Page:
Sitting down to watch the film last night was an anxious experience. We’ve had prequels before, and we all know how those turned out, and we’ve had ‘Star Wars Stories’ before, which absolutely knocked it out of the park, but we haven’t had a Star Wars origin story before. Or at least, not until now, for Solo: A Star Wars Story blasts into theatres next week, and despite months upon months of negative speculation and set reports that were far from flattering, the film we ended up with is anything but a train wreck.
Solo: A Star Wars Story is the very definition of a serviceable movie. It’s fine. Everything about it is fine. There’s some fun to be had, and it’s always great seeing such beloved characters return to the big screen, but nothing about it feels overly remarkable in any way, shape or form. Ehrenreich is the perfect embodiment of a young Han Solo, whose reckless antics harken back to what Harrison Ford first portrayed in the 1977 original. He effortlessly encapsulates the essence and vibe of a young Han Solo in a similar way to Chris Pine’s portrayal of a young Captain Kirk in 2009’s Star Trek.
Donald Glover is pitch perfect as Lando, giving a performance that’s every bit as smooth and charming as you’ve come to expect from the endlessly talented actor/musician. However, his character doesn’t have a lot to do once he’s offered up his ship to help out Han and Chewie. I enjoyed watching him on screen, but he never felt like he was essential to this story, nor did this younger version of the character feel interesting enough to warrant a rumoured spin off movie he might be receiving.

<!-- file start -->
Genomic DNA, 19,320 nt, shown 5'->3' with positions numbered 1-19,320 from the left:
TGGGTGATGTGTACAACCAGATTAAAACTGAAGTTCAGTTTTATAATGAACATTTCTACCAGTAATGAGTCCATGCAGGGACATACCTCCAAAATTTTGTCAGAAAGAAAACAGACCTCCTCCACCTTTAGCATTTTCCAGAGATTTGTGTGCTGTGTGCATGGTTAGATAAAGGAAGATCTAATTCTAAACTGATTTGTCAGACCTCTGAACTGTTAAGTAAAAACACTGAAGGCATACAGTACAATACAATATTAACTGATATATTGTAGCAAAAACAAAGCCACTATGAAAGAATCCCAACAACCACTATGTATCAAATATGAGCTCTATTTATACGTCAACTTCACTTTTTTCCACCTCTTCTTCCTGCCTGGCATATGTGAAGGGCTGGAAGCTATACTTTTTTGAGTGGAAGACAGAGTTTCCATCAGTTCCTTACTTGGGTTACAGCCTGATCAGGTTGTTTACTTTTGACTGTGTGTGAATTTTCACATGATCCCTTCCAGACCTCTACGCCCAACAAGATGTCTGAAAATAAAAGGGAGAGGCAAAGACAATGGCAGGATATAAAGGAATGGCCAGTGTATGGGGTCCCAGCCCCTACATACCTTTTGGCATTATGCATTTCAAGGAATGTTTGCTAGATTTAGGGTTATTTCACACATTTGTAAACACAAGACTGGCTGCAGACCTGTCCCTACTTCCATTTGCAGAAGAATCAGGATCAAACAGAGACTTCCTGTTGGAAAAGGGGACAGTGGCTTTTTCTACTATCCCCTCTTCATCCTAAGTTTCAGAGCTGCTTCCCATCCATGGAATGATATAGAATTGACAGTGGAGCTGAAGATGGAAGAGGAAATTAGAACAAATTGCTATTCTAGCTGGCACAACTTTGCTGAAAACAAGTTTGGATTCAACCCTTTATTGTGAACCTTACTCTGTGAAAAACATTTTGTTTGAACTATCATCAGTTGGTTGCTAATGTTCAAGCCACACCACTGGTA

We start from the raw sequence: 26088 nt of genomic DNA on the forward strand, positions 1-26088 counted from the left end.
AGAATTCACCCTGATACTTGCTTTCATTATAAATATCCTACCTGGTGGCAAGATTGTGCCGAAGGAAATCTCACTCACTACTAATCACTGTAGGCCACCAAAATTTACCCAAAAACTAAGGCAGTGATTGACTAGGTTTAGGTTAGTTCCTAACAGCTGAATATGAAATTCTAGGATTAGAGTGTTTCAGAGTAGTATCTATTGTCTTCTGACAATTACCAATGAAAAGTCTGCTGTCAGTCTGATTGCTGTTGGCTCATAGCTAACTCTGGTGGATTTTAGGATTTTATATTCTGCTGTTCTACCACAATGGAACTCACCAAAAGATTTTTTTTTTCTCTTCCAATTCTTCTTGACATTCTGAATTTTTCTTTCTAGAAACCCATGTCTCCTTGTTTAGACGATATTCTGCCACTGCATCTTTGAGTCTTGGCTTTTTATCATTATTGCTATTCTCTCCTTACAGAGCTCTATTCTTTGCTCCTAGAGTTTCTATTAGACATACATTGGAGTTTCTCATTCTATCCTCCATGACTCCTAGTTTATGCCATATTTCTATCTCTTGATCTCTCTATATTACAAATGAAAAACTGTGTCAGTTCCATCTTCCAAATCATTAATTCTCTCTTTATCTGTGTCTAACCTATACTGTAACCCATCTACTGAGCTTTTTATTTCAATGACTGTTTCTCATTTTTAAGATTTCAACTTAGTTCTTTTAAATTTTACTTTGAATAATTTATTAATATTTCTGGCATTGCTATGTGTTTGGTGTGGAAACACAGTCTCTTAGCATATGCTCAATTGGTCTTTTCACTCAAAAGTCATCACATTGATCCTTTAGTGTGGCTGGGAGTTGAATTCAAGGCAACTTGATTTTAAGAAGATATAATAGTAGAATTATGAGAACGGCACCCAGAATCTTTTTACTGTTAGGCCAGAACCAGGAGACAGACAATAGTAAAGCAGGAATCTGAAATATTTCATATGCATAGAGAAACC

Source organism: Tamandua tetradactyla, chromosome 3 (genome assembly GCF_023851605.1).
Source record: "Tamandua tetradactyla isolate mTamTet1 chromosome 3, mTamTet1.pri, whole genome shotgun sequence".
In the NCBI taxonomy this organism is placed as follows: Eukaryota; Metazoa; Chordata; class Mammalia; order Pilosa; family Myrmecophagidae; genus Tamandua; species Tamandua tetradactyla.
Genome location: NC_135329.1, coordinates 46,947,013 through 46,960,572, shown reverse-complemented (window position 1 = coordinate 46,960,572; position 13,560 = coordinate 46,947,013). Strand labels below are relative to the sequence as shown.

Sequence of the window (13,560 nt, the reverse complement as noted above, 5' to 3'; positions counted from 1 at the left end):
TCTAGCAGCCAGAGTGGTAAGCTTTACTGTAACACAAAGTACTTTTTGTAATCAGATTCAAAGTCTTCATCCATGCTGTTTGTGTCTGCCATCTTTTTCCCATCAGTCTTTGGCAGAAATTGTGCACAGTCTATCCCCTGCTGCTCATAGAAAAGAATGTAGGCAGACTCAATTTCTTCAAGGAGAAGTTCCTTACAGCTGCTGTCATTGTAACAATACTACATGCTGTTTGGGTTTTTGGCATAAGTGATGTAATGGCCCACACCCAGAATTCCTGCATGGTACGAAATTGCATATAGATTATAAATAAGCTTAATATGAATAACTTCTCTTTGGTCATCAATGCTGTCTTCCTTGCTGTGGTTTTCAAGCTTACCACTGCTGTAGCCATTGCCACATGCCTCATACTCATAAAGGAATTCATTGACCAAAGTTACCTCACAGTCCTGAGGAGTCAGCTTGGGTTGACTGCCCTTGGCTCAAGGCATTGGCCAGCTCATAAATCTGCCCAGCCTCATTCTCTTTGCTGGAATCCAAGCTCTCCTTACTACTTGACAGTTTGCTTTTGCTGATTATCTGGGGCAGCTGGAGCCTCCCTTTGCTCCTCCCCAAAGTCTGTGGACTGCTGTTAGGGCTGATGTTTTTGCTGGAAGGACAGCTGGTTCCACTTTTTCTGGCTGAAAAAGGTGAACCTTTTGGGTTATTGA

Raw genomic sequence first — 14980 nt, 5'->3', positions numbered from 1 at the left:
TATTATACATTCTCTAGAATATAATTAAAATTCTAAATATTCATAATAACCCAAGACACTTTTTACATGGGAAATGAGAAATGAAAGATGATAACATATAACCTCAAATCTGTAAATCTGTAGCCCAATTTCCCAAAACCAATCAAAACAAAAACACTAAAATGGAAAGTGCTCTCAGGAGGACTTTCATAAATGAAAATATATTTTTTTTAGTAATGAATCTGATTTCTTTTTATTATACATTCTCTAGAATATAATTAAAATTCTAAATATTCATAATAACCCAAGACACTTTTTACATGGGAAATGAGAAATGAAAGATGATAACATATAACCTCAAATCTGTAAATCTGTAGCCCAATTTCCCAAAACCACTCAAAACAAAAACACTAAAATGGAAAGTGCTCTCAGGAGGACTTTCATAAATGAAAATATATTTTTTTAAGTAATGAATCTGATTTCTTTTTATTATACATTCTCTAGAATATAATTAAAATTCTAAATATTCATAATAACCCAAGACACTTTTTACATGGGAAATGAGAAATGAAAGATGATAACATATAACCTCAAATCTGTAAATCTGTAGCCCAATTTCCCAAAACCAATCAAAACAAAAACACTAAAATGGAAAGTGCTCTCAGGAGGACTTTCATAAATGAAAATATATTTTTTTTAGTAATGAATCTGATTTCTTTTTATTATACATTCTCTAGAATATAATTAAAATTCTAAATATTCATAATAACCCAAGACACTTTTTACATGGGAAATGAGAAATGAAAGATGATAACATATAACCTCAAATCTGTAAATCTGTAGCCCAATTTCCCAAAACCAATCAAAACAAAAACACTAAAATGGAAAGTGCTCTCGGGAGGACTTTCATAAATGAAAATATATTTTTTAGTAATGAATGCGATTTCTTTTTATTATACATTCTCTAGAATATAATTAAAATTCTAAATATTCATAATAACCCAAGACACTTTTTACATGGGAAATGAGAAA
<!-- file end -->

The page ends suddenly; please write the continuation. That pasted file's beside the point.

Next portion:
Ron Howard’s direction is impeccable, matched with some visually drab but satisfyingly stylistic cinematography by Oscar nominee Bradford Young and an incredible score from John Powell. Given the fact that Howard had to step in mid-production and reshoot nearly all the film is impressive in its own right, but the fact that he’s also got to deal with a lackluster script just goes to show how talented a director he really is. A bad script isn’t something you’d typically associate with Lawrence Kasdan, the man behind three Star Wars films including Empire as well as the original Raiders of the Lost Ark. And yet the screenplay for Solo, co-written with his son Jonathan, is terrible.
This is, by no stretch of the imagination, an abomination of a film. When it ended, I didn’t feel cheated or angry about what had happened, but instead, a feeling of neutral numbness. Solo: A Star Wars Story isn’t great, but it’s not bad, and it’s one I’ll probably come back to at some point in time, but not one I need to rush out and watch again. It’s also one of those films that ends setting up a sequel that sounds like it would’ve made a much better first movie than the actual first movie. So… yeah, I guess it’s left me wanting to see where this story heads next. That’s not something I thought I’d ever say about a Han Solo origin film.
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